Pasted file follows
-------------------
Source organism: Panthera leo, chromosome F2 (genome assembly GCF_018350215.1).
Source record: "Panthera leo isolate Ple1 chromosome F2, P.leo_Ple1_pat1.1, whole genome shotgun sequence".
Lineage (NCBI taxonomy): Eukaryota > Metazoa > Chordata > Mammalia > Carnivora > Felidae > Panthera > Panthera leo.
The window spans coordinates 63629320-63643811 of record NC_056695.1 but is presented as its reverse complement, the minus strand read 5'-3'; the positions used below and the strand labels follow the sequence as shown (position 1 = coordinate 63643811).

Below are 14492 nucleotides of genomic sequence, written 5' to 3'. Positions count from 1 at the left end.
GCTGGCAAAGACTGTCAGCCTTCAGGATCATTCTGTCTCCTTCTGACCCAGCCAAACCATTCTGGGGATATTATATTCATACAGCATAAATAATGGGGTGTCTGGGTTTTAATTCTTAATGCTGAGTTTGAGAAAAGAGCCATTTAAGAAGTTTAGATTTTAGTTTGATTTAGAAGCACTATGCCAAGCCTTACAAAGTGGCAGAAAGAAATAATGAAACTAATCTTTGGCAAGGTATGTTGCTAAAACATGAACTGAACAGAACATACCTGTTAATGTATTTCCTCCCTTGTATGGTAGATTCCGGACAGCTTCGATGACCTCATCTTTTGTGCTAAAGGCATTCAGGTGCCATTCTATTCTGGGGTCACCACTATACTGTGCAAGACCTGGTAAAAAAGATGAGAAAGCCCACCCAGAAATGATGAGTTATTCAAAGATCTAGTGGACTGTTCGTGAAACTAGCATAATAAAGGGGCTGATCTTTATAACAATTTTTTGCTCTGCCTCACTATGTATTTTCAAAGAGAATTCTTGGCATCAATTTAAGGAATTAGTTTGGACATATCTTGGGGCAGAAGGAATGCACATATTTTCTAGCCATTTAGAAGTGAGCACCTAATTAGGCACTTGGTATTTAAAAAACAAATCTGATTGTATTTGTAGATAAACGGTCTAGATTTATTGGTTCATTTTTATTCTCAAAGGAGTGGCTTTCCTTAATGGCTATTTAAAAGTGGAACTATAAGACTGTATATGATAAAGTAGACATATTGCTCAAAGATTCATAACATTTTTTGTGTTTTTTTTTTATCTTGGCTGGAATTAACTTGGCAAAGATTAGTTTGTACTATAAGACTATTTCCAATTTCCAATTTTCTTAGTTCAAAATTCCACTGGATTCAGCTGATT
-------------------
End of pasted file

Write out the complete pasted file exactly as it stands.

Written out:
Source organism: Panthera leo, chromosome F2 (genome assembly GCF_018350215.1).
Source record: "Panthera leo isolate Ple1 chromosome F2, P.leo_Ple1_pat1.1, whole genome shotgun sequence".
Lineage (NCBI taxonomy): Eukaryota > Metazoa > Chordata > Mammalia > Carnivora > Felidae > Panthera > Panthera leo.
The window spans coordinates 63629320-63643811 of record NC_056695.1 but is presented as its reverse complement, the minus strand read 5'-3'; the positions used below and the strand labels follow the sequence as shown (position 1 = coordinate 63643811).

Below are 14492 nucleotides of genomic sequence, written 5' to 3'. Positions count from 1 at the left end.
GCTGGCAAAGACTGTCAGCCTTCAGGATCATTCTGTCTCCTTCTGACCCAGCCAAACCATTCTGGGGATATTATATTCATACAGCATAAATAATGGGGTGTCTGGGTTTTAATTCTTAATGCTGAGTTTGAGAAAAGAGCCATTTAAGAAGTTTAGATTTTAGTTTGATTTAGAAGCACTATGCCAAGCCTTACAAAGTGGCAGAAAGAAATAATGAAACTAATCTTTGGCAAGGTATGTTGCTAAAACATGAACTGAACAGAACATACCTGTTAATGTATTTCCTCCCTTGTATGGTAGATTCCGGACAGCTTCGATGACCTCATCTTTTGTGCTAAAGGCATTCAGGTGCCATTCTATTCTGGGGTCACCACTATACTGTGCAAGACCTGGTAAAAAAGATGAGAAAGCCCACCCAGAAATGATGAGTTATTCAAAGATCTAGTGGACTGTTCGTGAAACTAGCATAATAAAGGGGCTGATCTTTATAACAATTTTTTGCTCTGCCTCACTATGTATTTTCAAAGAGAATTCTTGGCATCAATTTAAGGAATTAGTTTGGACATATCTTGGGGCAGAAGGAATGCACATATTTTCTAGCCATTTAGAAGTGAGCACCTAATTAGGCACTTGGTATTTAAAAAACAAATCTGATTGTATTTGTAGATAAACGGTCTAGATTTATTGGTTCATTTTTATTCTCAAAGGAGTGGCTTTCCTTAATGGCTATTTAAAAGTGGAACTATAAGACTGTATATGATAAAGTAGACATATTGCTCAAAGATTCATAACATTTTTTGTGTTTTTTTTTTATCTTGGCTGGAATTAACTTGGCAAAGATTAGTTTGTACTATAAGACTATTTCCAATTTCCAATTTTCTTAGTTCAAAATTCCACTGGATTCAGCTGATT